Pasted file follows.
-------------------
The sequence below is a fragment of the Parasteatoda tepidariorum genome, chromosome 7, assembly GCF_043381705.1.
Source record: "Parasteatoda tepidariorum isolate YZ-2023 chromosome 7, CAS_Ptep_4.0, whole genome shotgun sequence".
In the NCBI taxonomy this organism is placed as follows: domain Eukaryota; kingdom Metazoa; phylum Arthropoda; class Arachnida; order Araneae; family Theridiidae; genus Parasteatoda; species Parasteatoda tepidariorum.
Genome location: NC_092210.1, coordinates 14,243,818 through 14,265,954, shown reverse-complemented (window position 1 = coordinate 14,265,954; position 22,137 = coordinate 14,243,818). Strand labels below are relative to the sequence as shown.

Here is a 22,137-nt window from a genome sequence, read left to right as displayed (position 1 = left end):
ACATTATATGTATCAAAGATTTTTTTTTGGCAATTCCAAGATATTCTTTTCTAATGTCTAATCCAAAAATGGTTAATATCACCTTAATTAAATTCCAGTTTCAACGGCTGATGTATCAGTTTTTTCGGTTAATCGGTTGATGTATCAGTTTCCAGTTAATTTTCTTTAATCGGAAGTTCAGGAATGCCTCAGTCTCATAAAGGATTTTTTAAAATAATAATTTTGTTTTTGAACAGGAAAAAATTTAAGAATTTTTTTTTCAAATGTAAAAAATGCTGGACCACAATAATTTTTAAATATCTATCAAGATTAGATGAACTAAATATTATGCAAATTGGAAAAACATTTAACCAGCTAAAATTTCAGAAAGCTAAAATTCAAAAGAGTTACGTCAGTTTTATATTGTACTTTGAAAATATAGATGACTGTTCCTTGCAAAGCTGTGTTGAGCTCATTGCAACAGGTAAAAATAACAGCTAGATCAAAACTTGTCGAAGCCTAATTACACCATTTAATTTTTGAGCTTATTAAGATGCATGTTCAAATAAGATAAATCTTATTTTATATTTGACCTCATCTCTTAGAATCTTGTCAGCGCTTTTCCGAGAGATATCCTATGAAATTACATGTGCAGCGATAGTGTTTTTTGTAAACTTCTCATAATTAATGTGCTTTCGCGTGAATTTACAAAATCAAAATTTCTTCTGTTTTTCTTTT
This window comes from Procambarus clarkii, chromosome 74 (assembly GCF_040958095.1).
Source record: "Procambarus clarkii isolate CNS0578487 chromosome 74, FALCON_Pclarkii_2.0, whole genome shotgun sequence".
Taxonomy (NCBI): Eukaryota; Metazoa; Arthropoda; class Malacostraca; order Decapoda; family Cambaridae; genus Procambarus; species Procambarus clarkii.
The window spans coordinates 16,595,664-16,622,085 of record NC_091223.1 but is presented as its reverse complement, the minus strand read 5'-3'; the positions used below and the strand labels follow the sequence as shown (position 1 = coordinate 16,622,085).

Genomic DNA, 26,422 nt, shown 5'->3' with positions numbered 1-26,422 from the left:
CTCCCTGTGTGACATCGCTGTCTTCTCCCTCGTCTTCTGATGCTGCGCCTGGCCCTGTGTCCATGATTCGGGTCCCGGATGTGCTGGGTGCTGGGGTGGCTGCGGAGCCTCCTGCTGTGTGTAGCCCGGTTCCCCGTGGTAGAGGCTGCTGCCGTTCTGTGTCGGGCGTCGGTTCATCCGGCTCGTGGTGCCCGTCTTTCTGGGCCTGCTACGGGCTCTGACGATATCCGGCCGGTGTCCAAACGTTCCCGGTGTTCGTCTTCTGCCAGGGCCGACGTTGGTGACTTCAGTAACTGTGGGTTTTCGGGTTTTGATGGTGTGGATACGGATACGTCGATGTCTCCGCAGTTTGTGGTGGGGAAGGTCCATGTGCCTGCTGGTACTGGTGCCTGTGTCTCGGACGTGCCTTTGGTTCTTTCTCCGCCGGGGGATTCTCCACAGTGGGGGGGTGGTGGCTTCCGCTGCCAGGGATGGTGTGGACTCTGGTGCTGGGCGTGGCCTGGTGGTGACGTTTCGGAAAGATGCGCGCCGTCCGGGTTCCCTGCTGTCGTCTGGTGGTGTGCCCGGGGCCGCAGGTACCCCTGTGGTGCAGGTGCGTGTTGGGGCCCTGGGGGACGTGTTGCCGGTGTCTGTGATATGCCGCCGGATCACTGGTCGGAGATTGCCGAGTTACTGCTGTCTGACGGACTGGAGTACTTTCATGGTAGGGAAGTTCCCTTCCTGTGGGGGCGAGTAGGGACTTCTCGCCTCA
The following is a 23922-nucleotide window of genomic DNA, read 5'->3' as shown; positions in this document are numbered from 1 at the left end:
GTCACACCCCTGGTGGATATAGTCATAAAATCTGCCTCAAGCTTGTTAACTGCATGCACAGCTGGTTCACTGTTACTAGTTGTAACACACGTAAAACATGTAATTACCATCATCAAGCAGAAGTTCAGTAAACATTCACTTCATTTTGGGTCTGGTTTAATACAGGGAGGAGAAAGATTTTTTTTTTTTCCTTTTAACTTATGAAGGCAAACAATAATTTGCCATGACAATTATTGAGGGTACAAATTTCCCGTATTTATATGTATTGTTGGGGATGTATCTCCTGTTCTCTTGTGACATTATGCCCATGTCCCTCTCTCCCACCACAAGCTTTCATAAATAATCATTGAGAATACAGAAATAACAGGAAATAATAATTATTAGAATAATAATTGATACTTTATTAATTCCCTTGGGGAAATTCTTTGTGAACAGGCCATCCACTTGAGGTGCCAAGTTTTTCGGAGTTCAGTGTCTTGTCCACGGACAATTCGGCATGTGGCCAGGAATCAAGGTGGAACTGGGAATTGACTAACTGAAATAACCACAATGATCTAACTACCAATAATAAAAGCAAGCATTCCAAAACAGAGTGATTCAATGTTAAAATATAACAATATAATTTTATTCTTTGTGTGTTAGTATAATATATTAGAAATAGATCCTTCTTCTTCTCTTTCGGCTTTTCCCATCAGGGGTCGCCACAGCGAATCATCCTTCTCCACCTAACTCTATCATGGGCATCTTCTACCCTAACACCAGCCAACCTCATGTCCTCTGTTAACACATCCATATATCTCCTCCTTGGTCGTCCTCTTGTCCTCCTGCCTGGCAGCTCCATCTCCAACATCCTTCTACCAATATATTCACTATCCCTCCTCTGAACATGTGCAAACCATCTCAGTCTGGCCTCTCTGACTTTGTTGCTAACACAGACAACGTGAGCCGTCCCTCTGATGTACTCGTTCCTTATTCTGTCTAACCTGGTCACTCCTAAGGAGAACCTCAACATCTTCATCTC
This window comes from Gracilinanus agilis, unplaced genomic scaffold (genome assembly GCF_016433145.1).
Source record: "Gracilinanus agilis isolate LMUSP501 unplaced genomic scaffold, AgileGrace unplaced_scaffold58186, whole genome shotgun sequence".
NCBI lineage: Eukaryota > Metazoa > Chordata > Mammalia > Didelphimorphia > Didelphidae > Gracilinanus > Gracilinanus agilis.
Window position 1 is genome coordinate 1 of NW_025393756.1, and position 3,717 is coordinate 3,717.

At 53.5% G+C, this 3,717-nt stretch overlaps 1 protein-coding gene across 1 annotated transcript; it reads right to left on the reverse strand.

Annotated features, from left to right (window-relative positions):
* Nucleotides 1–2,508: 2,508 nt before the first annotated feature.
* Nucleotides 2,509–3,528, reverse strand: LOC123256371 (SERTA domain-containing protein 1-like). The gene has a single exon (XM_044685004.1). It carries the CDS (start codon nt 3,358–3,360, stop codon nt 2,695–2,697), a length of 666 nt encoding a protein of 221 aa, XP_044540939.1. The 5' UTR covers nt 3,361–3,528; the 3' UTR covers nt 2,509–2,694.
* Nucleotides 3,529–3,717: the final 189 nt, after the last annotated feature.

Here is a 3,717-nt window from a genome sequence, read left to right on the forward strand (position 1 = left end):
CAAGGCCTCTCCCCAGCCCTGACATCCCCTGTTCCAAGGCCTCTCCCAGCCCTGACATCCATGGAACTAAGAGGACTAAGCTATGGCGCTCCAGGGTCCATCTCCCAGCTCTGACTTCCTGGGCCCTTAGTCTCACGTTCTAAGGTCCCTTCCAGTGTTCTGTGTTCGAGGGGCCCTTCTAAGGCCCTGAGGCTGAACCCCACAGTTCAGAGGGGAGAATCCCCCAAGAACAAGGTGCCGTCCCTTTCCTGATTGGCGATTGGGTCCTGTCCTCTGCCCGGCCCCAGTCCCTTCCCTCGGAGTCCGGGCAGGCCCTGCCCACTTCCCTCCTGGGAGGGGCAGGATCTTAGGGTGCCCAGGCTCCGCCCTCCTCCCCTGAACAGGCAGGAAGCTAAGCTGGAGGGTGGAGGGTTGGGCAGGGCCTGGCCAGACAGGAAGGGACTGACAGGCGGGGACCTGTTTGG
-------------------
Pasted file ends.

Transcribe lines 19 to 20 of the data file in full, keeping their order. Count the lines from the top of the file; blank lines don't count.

At 53.5% G+C, this 3,717-nt stretch overlaps 1 protein-coding gene across 1 annotated transcript; it reads right to left on the reverse strand.

Annotated features, from left to right (window-relative positions):